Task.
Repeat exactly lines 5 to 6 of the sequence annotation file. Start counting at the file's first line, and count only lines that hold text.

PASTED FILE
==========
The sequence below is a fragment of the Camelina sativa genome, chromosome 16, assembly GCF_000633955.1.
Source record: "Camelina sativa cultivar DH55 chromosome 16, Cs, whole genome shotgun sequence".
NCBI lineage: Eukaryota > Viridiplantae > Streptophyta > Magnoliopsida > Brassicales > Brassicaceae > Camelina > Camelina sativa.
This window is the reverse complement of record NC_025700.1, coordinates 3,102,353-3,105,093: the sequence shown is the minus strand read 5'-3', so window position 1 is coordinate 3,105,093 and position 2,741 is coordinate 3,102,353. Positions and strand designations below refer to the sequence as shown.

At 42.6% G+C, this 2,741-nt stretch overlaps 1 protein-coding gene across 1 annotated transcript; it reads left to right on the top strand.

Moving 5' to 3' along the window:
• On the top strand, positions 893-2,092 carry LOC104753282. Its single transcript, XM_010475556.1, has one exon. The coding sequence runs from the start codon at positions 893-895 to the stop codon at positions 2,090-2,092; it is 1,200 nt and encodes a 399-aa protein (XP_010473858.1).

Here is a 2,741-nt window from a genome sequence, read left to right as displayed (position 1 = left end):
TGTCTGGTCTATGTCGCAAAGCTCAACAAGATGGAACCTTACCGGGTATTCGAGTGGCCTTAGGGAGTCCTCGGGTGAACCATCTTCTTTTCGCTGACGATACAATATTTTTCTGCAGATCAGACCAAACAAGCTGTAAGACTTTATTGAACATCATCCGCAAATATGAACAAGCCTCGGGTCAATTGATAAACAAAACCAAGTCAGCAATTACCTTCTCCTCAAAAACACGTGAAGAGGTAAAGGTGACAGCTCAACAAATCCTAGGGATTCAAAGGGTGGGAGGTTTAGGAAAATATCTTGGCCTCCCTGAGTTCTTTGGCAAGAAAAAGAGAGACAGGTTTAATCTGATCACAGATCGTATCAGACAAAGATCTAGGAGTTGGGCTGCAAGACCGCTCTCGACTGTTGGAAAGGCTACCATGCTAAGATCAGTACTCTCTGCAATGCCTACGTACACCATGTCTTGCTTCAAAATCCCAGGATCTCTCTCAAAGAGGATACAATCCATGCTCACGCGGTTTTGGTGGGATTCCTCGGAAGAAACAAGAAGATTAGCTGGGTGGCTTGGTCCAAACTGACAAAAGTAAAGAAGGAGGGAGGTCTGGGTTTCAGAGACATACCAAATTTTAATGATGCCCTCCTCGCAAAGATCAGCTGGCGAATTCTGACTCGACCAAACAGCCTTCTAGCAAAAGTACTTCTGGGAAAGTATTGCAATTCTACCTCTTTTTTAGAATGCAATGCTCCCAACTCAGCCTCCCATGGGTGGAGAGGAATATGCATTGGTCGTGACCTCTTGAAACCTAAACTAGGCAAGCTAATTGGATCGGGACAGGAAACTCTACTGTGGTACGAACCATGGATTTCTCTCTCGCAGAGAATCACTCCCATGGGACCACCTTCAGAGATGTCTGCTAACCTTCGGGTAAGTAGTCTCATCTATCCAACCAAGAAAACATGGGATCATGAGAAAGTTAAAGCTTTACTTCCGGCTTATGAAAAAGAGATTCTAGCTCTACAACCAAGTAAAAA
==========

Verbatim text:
At 42.6% G+C, this 2,741-nt stretch overlaps 1 protein-coding gene across 1 annotated transcript; it reads left to right on the top strand.

Moving 5' to 3' along the window: